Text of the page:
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Almost unkillable

A lifelong quest for carp on a fly

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At 16 years of age, beneath a roller coaster named The Gemini at Cedar Point amusement park near Cleveland, Ohio, I vowed to catch a carp on a fly rod. How a dozen rough fish milling about a cement pond rising to pretzel chunks tossed in by sunburnt kids caught the fancy of a recently converted dry-fly purist I’ll never know. Perhaps it was the large-mouthed fish’s apparent gluttony, or their sheer size compared to the minnow-like brook trout I was used to. Regardless of the reason, 21 years later, anchored off the shore of Clark Canyon Reservoir south of Dillon, I was finding the pursuit of my first carp on a fly far more challenging than I’d ever imagined.

A modest school of huge, pre-spawn fish sloshed through the shallows near the mouth of the feebly flowing Horse Prairie Creek. Their gold-orange, halfway-out-of-the-water backs glinted in the sun, but every cast I threw spooked them wildly, causing the ankle-deep water to tremble like a train-shook house. My friend and former boss, Tim Tollett, owner of Dillon’s Frontier Anglers and southwest Montana’s resident carp expert, levied swift judgment on my casts: “Too hard. That fly is landing way too hard.”

Montana Headwall. Outdoor adventure under the Big Sky.
  • Joe Irons

“How can they be this spooky?” I asked, explaining to Tim that a week before launching the drift boat on Clark Canyon, I’d been walking the shores of Lake Michigan and encountered a school of spawning carp in the bay where angling legend Dave Whitlock popularized carp fishing with a fly in 1998. Since my fly rod was then nearly 2,000 miles away back in Montana, I had walked barefoot, heron-like, through the warm shallows, sneaked to within an arm’s length of a 20-pound fish, and thrust my hand at its tail. I’d nearly grasped it before the fish shot off with alarming speed, leaving a trail of stirred silt in its wake. “Shit, if I could get within an inch of that fish without any gear, how can these fish possibly be so spooky?”

Tim pointed behind us at two boats whose presence I hadn’t noticed.

“Carp-chers,” he said, nodding at the boats loaded down with several archers, their bowstrings drawn tight and arrows aimed at the shallow water. “These fish have more predators than elk.”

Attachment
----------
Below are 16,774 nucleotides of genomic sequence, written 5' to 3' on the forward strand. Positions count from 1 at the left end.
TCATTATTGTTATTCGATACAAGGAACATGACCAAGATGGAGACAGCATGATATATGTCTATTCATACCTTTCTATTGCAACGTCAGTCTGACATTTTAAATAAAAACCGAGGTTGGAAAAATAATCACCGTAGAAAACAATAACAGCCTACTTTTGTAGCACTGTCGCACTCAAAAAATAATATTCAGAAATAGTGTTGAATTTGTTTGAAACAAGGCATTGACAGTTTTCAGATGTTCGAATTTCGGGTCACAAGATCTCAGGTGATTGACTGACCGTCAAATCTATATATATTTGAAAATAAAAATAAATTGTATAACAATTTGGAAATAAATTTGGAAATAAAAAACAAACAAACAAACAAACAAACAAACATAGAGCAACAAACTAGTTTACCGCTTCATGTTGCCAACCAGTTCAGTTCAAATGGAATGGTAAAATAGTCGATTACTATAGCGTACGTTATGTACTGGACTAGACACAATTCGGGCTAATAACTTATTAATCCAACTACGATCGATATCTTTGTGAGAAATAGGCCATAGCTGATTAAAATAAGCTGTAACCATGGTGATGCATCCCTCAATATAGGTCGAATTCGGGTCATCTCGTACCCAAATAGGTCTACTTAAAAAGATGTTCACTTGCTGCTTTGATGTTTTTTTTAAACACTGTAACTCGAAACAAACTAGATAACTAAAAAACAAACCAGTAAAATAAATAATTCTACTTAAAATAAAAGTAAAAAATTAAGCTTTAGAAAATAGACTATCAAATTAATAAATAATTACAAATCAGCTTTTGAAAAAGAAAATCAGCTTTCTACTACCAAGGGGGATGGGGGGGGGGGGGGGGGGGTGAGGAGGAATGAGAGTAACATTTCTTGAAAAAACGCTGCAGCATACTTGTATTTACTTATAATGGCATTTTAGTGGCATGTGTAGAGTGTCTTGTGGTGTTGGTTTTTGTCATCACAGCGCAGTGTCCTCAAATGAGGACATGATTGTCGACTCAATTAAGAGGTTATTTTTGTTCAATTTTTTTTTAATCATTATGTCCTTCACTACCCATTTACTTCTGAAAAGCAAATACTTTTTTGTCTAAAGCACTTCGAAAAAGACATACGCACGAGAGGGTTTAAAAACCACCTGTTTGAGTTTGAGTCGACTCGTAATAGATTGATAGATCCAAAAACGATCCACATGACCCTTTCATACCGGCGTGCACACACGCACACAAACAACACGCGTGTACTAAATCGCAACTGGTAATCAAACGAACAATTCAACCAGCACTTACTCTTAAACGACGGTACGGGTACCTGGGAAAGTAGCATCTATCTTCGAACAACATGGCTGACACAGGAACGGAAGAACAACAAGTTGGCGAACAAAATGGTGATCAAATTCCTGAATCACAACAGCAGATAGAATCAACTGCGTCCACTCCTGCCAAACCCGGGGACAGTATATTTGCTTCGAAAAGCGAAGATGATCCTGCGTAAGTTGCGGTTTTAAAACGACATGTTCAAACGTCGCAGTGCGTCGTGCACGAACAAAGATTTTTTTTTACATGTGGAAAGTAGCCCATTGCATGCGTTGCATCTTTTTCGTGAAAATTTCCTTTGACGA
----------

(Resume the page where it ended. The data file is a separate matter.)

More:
Carp are a native delicacy in Asia, and considered an upper-echelon sportfish in Europe, but listed by Montana Fish, Wildlife and Parks as “non-native, incidental” (read: trash fish). Nonetheless, they attract quite a crowd at Clark Canyon Reservoir.

An idling speedboat drifted toward us. In the bow stood a tall, thin woman wearing camouflage crop pants and a bikini top. Holding her bow at the ready, she looked the picture of refinement to me, but then I strive for ecumenism in these overly judgmental times.

From not too far across the glassy water, a hefty man in a second boat, a pontoon, could be heard talking to his partner, presumably about us: “Don’t get too close to them—they’re fishing.”

“So am I,” said the man standing at the steering wheel.

Tim had brought his bow as well, a longbow, and a quiver sheathed in a fox skin, but who were we to argue with carp-chers?

“Do they actually hit these things?” I asked. Before Tim could answer, the bikini-clad woman released an arrow. It shot through the water’s surface with a sound I have only encountered while watching Legolas dispatch orcs in The Lord of the Rings.

“Missed!” she said, and began to crank a fishing reel handle on the side of the bow, which gathered the line to which the arrow was attached.

Montana Headwall. Outdoor adventure under the Big Sky.
  • Joe Irons

Some recently hatched midges whirred above our heads with an eerie apocalyptic whine, and I recalled my aging grandmother’s longtime assertion: that three species of creature, due to their nonpareil adaptability, will remain at the end of times: coyotes, cockroaches, and carp. She called them “the three C’s.”

My indomitable grandmother was presently slouching through her 92nd humid Michigan summer, hospitalized with another bladder infection, her third in as many weeks. Following a major brain aneurism in 1995, she had survived the better part of the past two decades almost solely on Heath bar ice cream, Cutty Sark and Benson & Hedges cigarettes, and from her hospital bed had recently middle-fingered the doctor who suggested that an alteration in diet would be prudent.

“I’m a survivor, honey, a carp,” she’d scoffed to me a week earlier from her antiseptic room. “Now go find me a belt of Cutty.”

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